- Project plans
- Project activities
- Legislation and standards
- Industry context
Last edited 05 Oct 2016
Land registry searches
However, the tribunal case of Trevallion & Anr v Watmore & An (2016) underlined that they are not foolproof because not every right in respect of land has to be registered.
The neighbours had been under no obligation to register that interest and had not done so. It was not picked up in a pre-sale survey of the property and the couple were unaware of it at the time of purchase.
The dispute, which had become very angry, came before the First-tier Tribunal (FTT) after the couple objected to their neighbours' attempt to register the lease. In ruling in the neighbours' favour, the FTT found that the leasehold interest took priority over the couple's freehold title, which had not been registered until 2009.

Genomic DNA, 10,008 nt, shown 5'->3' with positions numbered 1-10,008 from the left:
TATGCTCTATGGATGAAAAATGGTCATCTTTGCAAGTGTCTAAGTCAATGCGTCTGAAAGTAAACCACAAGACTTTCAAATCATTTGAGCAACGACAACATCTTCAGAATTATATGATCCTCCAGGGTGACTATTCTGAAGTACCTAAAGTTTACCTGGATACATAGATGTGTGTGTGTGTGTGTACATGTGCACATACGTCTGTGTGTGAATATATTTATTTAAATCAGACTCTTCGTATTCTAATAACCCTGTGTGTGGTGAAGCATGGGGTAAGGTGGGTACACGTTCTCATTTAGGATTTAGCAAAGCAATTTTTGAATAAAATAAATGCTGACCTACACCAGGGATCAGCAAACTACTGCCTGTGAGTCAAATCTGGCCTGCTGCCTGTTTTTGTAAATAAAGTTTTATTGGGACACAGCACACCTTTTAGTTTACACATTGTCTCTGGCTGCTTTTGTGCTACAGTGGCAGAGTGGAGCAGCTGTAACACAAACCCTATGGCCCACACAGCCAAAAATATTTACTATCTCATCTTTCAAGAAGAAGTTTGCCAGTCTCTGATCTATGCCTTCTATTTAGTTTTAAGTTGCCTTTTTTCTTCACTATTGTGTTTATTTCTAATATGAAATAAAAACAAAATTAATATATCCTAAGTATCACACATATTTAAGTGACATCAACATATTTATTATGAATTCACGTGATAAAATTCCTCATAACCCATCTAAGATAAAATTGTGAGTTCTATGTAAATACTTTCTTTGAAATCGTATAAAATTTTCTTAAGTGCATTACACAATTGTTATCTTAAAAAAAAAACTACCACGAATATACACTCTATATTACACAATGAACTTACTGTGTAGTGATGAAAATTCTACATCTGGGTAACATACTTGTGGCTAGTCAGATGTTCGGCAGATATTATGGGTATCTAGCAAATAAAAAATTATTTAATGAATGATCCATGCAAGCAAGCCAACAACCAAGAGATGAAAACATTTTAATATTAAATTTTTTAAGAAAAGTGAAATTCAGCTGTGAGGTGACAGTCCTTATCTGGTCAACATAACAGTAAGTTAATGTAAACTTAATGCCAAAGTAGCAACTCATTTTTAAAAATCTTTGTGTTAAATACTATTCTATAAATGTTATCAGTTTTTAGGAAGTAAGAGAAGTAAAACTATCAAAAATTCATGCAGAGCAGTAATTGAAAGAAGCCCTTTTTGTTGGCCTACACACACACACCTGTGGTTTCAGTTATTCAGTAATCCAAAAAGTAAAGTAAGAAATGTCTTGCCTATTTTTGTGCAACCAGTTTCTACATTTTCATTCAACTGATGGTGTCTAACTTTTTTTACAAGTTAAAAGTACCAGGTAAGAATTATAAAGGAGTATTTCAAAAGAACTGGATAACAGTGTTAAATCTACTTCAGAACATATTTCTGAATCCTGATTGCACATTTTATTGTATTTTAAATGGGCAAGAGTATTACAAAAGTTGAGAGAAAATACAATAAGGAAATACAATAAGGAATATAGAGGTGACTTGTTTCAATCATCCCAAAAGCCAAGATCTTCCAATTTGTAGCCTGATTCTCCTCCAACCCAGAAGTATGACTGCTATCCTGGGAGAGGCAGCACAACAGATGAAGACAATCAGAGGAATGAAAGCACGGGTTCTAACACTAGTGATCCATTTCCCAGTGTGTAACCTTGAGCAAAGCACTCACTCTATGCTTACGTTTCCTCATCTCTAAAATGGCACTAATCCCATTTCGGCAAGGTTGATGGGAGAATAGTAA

The FTT accepted that the couple did not have actual knowledge of the lease's existence before they bought their home. However, in applying the legal test laid down by the Land Registration Act 2002, it found that their neighbours' occupation of the triangle would have been obvious on a reasonably careful inspection.
 Find out more
 Related articles on Designing Buildings Wiki
Featured articles and news
From frost damage to sulphate attack, common causes of defects in brickwork.
Precautions to take when making advance payments.
Helping communities recover from disasters and protecting them before they occur.
Instrumentation for critical healthcare environments.
Case study in the use of soft landings at the University of the West of England.
Richard Rogers wins is the AIA’s highest annual honour.
A quick introduction to a healthier and more sustainable form of construction.
The structural feasibility of modular high-rise buildings.
BRE conference on ways of providing and maintaining quality indoor environments.
CDBB publish foundational definitions and values to guide the development of the National Digital Twin.
Despite the reduction in staffing, most users remain satisfied with the service.
We run through the top 37 styles in history - but how many would you recognise?